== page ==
This leads into the second most important factor affecting stewardship: complacency. People "bury coins" because they are too comfortable. They are satisfied with the present level of performance. They see no reason to take any action that might place themselves, or their people, in jeopardy. Their passivity is more likely to put the resources at greater risk than simply burying them. In this dynamic era, the organization can most effectively deploy resources that will gain the lion's share of the rewards.

Complacent people are the last to recognize the need for change. They are satisfied with the status quo and unlikely to make a move of any kind until they're sure it's absolutely safe and their positions are secure. As long as they are "getting by," they won't take action. Like the third servant, they have a different perspective, and need the explicit directions provided by the focus to provide necessary guidance.

As for concern over job security, when people are worried about their well being, stewardship is the furthest thing from their minds. It's difficult to be concerned about enhancing organizational resources when you feel you may not be part of the organization for long.

In this age of downsizing, people are concerned about their futures. Organizations can no longer accept employee loyalty as a given. Recent research has shown people will change jobs several times during their working careers-some will change careers several times. With conditions in a state of continuous flux, looking out for No.1 often is a worker's highest priority.

However, the ultimate success of the organization will continue to be determined by how well its people can enhance the value of the resources for which they are responsible. How important is this? Over the years, I have noted that at least 20 percent of the activity that takes place in any organization doesn't add value. Recently, another author set the number at 30 percent. Downsizing, without specifically addressing these activities, tends to exacerbate the problem of wasted resources, rather than eliminate it.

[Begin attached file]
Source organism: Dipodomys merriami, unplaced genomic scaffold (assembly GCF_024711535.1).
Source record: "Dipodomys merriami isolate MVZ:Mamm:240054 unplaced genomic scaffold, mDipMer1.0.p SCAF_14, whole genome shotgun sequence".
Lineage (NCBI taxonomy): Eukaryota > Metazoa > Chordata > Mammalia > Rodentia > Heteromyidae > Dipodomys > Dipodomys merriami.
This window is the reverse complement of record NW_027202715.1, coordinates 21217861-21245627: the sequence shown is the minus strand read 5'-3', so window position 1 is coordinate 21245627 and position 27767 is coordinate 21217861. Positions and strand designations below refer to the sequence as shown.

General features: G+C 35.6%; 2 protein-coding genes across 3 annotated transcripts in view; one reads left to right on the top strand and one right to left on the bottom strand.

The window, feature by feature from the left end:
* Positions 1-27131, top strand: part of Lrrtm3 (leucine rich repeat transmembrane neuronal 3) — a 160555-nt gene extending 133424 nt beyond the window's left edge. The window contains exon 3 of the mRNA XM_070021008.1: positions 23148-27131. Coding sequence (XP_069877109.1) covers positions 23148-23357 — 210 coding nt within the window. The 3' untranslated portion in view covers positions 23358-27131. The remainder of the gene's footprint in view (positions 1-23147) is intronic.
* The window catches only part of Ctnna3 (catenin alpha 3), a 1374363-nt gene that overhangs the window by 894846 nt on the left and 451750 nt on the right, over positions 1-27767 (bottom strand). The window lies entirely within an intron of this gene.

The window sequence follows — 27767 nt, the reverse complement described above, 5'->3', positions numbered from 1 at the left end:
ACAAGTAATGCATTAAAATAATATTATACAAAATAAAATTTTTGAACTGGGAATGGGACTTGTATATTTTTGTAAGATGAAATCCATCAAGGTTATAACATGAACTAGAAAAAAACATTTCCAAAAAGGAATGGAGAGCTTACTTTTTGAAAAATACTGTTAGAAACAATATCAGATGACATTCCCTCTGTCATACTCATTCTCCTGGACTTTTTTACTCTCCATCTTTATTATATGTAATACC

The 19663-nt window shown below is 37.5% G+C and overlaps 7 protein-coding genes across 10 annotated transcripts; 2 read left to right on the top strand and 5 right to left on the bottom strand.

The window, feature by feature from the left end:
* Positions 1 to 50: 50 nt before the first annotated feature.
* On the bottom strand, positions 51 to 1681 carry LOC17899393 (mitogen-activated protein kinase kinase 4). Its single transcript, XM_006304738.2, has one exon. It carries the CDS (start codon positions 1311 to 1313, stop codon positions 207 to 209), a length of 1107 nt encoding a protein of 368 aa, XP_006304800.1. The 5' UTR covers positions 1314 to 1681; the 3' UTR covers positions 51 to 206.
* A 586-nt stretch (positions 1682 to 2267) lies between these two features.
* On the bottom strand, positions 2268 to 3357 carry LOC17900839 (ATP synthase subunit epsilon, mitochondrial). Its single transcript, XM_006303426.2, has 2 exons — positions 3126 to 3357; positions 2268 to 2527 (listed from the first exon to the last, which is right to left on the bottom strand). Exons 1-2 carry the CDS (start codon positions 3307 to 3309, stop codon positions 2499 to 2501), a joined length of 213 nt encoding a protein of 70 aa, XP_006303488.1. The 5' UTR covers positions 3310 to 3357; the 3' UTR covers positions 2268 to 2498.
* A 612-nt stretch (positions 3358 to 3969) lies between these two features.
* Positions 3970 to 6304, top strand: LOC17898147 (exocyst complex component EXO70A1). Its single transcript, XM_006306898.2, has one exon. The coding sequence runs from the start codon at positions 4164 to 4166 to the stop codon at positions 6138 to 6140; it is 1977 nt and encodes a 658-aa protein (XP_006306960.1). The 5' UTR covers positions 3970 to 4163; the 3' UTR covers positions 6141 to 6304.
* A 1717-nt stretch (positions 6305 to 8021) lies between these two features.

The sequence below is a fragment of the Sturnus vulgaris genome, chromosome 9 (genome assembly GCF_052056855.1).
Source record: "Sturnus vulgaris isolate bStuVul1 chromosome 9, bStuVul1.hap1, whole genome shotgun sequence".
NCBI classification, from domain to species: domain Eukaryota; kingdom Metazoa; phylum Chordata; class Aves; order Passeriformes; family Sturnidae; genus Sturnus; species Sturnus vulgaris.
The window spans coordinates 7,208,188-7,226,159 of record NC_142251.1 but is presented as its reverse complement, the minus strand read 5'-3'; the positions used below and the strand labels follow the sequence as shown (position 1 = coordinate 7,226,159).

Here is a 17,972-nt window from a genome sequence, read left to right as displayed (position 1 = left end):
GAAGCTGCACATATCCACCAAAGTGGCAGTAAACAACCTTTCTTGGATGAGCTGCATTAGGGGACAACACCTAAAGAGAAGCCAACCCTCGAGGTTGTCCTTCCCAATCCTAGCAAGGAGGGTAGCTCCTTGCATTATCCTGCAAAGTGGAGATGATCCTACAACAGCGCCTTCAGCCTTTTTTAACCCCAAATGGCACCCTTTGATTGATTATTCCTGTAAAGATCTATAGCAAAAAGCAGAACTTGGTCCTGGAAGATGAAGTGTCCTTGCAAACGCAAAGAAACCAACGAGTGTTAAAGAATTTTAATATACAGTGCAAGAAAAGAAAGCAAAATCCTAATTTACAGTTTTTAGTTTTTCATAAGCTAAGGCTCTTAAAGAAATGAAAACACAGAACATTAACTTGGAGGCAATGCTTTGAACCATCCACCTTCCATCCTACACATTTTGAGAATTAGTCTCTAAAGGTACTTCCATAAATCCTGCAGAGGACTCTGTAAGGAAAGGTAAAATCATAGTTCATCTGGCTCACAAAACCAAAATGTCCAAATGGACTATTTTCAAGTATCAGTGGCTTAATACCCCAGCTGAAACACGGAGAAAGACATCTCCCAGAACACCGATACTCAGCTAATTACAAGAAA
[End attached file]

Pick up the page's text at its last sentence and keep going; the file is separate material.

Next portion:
One of the most effective ways to recover some of your coins is to have each employee, including the bosses, review each activity to determine its value-adding impact. To add value, an activity should:

  • increase profitability;

  • reduce costs:

  • improve throughput;

  • address a specific customer need.

Activities that don't meet one or more of these criteria should be eliminated or revised so they do add value. Of course, there are a few exceptions. People involved in training and safety have a less direct impact on performance in these areas, but an impact nevertheless.

And certainly some administrative functions are critical as well. But it's difficult to justify the many bureaucrats who act as 'gatekeepers' to the implementation process. These are the people who spend most of their effort justifying their positions and precious little time enhancing value.

Then there's the matter of trust. I was recently asked by a major corporation to assess one of its facilities to determine why the level of employee enthusiasm and involvement was so high. When I went back to the facility to present my final report, a union official stood and, with immense pride, pointed out to everyone that I had used the word "trust" 17 times in the report. He felt the high level of trust between labor and manageme nt was the major contributor to the work environment.

Trust, like employee loyalty, should not be assumed to be a given. Team building, quality circles, and other programs aimed at increasing employee involvement have worked wonders for some organizations. But any program that isn't fully implemented and well maintained can do more harm than good. Over a short period of time, programs based on the "book of the month" can fragment trust. A consistent focus greatly enhances a sense of trust throughout the organization.

Another major deterrent to good stewardship has always been-and always will be-organizational politics. Any organization that tolerates or encourages politicking between functions, or within levels of the organization, will suffer greatly from buried coins. People won't have the inclination to fully enhance all of the resources if they see games being played within the organization, or evidence of favoritism.

When this happens, and it's commonplace, people will sit on the coins rather than invest them. There is too much concern that the "other side" will benefit more than the "home team". These conditions seem to be especially prevalent in large companies, or where the facility is located some distance from the headquarters.